The technology is fallible, so have a quality assurance plan in place.

By now, we’ve all heard of ChatGPT’s hallucinations. Well, there are hundreds of other stories about chatbots going rogue, being racist, or spreading misinformation. In fact, AI has a long history of painting a dystopian image of its application in society (facial recognition, decision-making, self-driving cars).

Sadly, there is limited room for inaccuracies when it comes to the security of your business. AI lapses like false-positive alerts or blocking of otherwise valid, important traffic, or a mistaken AI-generated configuration, etc., can mean billions of dollars in lost revenue, or expenses, months after a snafu. Put simply, the technology isn’t perfect, so it is crucial to have a backup plan in the case of AI failure and a recovery plan to withstand a potentially damaging fallout with your brand-new chatbot. Be sure to ask vendors with AI-enabled solutions for details on their AI quality assurance plan. Be aware that some human-AI collaboration will also be necessary to perform oversight to monitor for any AI-generated risks or shortcomings in your security stack.

Promote more human-AI collaboration instead of replacement.

The narrative around AI replacing jobs isn’t unwarranted. As technology shifts to take over more routine security tasks like reviewing security logs for anomalies, monitoring operations, or threat mitigation, there is some fear about it replacing human expertise. However, consider that these tasks are probably better suited for a machine that can process millions of inputs for hours on end with maximum accuracy. The reality is your security expert just got back hours in their day to prioritize high-risk remediation. Ideally, this shift wouldn’t remove the need for experts, but promote and require greater human-AI partnership to guarantee quality assurance and extend the capabilities of experts.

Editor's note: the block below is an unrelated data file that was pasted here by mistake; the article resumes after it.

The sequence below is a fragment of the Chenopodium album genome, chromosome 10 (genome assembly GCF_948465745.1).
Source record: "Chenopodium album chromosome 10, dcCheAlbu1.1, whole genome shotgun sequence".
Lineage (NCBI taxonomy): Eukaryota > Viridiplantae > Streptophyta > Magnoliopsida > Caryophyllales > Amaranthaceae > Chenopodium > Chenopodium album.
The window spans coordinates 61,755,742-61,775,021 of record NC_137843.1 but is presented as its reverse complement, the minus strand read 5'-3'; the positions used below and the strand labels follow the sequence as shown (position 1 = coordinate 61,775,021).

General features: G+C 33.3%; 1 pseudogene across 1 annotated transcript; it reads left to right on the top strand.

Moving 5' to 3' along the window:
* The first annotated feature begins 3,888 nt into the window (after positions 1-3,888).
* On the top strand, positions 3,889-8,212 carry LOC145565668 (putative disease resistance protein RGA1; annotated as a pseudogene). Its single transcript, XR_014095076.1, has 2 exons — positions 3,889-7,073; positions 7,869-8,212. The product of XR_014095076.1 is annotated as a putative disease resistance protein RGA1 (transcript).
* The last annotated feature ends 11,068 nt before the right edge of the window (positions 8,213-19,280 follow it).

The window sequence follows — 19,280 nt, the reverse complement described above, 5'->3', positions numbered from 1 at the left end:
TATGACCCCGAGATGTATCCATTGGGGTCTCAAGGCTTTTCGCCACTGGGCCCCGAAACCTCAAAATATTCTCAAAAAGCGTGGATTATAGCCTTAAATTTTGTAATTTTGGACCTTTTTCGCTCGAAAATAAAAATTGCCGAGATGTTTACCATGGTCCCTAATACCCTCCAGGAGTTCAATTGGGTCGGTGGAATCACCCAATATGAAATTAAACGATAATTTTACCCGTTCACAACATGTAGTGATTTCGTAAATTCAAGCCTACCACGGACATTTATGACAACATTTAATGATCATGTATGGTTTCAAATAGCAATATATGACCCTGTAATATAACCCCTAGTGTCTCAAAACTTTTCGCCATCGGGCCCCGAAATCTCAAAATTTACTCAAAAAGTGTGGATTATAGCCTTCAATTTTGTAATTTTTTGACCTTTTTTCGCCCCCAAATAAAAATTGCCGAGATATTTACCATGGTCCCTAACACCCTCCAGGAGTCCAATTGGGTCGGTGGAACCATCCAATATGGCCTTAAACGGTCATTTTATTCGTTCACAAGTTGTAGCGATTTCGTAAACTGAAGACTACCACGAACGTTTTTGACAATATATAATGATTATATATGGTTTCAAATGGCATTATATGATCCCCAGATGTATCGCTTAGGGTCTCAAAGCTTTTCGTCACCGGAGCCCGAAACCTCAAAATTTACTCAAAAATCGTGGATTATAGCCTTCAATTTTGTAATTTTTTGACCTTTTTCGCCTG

Sadly, the rise of generative AI also means that organizations should brace for an onslaught of AI-enabled attacks. In a matter of months, IT and security teams will be overwhelmed with synthetic ID fraud courtesy of deepfakes; more convincing and personalized phishing emails, text messages, and even voice mail messages. Soon we can expect polymorphic malware or craft spam messages that are difficult to detect by antivirus software or spam filters; enhanced password hacks; and the poisoning of data used to train programs. The next cybersecurity milestone will be our ability to quickly identify and successfully counteract AI-enabled attacks- -having the right tools and expertise will be the game changer.

Final Thoughts on Generative AI

Amidst the craze to integrate generative AI across your business, try not to move fast and break things. It’s important to come to terms with the shortcomings of AI and assess how it could compromise your business if used without proper oversight and planning. But there is no need to start from scratch. Leveraging these recommendations to create a solid security strategy that works for your business’ security priorities, will give you the head start needed when integrating generative AI into your security stack.